The forecast was made by the Institute of Chartered Accountants in England and Wales (ICAEW), who organised a seminar on economic insight for Southeast Asia in Hanoi on June 6.
Growth in the region is forecast to come in at 4.9 per cent from 5.3 per cent last year, as a result of moderate export growth across the region from the sharp acceleration last year.
Unlike the US and Europe, Asia had a promising start this year, with Southeast Asia economies expanding 5.2 per cent year-on-year, slightly softer than the 5.3 per cent in the previous quarter.
In Việt Nam, economic growth eased back in the first quarter, to 7.4 per cent year-on-year, following a stellar end to last year.
However, the quarterly result was still the strongest Q1 outcome in a decade driven by ongoing strength in the manufacturing sector, solid service sector activity and improving agriculture output.
Mark Billington, ICAEW regional director for Southeast Asian, said: “Although for Việt Nam external demand is expected to moderate, domestic demand is forecast to strengthen in 2018, driven by solid foreign direct investment inflows, buoyant consumer spending and expansionary monetary policy conditions.”
In 2019-20, we expect growth to ease back slightly to around 6.3 per cent from our forecast of 6.6 per cent this year amid a less expansionary monetary policy and a maturing of the global trade cycle,” he added.
Monetary conditions will also remain supportive of domestic demand.
In July last year, the central bank lowered its rediscount and refinancing rate to 4.25 per cent and 6.25 per cent respectively.
The increase in private credit will also encourage household spending.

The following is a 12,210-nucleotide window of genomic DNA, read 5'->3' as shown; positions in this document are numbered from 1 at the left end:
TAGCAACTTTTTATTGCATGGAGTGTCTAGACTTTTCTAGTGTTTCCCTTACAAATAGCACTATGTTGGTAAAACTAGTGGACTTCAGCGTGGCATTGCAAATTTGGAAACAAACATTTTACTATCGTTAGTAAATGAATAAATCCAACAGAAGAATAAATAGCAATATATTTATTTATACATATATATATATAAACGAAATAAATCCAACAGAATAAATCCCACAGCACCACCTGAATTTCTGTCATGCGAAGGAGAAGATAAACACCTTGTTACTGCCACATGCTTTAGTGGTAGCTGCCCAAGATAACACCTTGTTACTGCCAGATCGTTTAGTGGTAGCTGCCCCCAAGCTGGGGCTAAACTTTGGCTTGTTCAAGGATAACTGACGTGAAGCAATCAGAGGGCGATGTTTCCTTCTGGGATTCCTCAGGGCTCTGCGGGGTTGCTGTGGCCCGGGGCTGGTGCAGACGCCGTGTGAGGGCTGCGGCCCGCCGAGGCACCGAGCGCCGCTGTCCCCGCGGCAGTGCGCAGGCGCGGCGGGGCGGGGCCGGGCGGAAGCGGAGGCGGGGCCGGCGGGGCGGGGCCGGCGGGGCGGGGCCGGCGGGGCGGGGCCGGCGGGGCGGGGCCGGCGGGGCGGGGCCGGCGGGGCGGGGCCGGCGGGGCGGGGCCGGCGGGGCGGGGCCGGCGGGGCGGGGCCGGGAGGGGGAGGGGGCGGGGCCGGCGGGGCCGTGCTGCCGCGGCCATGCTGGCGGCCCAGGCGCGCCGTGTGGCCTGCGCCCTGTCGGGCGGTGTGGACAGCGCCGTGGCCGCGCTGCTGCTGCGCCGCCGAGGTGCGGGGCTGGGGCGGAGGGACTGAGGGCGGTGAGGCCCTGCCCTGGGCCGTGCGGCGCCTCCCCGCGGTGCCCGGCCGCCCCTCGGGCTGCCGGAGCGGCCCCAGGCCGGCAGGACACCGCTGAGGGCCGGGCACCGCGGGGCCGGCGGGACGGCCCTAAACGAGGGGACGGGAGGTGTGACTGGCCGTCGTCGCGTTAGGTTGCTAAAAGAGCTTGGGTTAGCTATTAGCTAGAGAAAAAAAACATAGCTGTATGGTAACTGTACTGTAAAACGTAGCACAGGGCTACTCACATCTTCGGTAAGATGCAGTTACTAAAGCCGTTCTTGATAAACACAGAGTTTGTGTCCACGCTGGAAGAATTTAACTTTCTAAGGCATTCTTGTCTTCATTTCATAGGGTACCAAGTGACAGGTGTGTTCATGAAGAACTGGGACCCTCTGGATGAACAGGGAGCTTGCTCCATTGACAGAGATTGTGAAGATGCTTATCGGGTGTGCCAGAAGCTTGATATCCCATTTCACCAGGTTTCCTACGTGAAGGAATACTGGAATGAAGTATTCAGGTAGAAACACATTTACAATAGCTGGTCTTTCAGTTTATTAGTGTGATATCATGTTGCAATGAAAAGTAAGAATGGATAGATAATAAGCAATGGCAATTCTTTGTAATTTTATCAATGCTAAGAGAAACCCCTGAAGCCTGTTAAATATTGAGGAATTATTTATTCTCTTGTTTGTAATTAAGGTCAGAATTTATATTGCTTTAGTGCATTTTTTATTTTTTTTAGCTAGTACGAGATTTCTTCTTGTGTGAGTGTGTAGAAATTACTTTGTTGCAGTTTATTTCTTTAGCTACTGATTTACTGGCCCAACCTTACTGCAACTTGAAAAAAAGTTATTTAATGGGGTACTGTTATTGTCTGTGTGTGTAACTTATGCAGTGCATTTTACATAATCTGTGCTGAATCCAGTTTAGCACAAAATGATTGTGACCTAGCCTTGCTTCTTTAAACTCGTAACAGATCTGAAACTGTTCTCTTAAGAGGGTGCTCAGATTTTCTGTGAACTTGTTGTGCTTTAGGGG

The State Bank of Vietnam aims to achieve credit growth of 17 per cent this year after bank lending increased by 18.2 per cent last year.
However, this rapid expansion of lending does raise risks to financial stability and inflation.
Indeed, while headline inflation has so far been below the government’s 4 per cent target this year, inflation is expected to rise to an average of 3.9 per cent this year as food prices exert less of a drag.
But there is a risk that price pressures pick up more significantly. In this event policy makers will either need to accept lower growth rates or take a chance on inflation.
Separately, rising US-China trade frictions have increased the risks of a “bad case” trade war scenario.
As a small open economy heavily dependent on external trade, an increase in protectionism and slower global trade would have significant knock-on effects for Vietnam, even if it is not the direct target of increased tariffs. Its dependence on foreign investor flows also make it vulnerable to changing global sentiment, attendees heard at the seminar.
Nonetheless, it is more likely that tariff imposition will be contained and greater intra-regional trade and the increase in domestic demand’s contribution to GDP will likely protect Asia’s growth to some extent.
Commenting generally on the region, Sian Fenner, ICAEW Economic Advisor and Oxford Economics Lead Asia Economist, said “Manufacturing Purchasing Managers Index (PMI) and recent trade data all point to a more moderate growth in the region going forward. This is consistent with our view that export growth across the region will ease from 2017’s performance, reflecting softer Chinese import demand and normalisation in the global electronics cycle”.
We forecast moderate easing in Southeast Asia’s GDP growth to 4.9 per cent in 2018. The slowdown is expected to be broad-based, with only Indonesia growing faster than 2017, she said.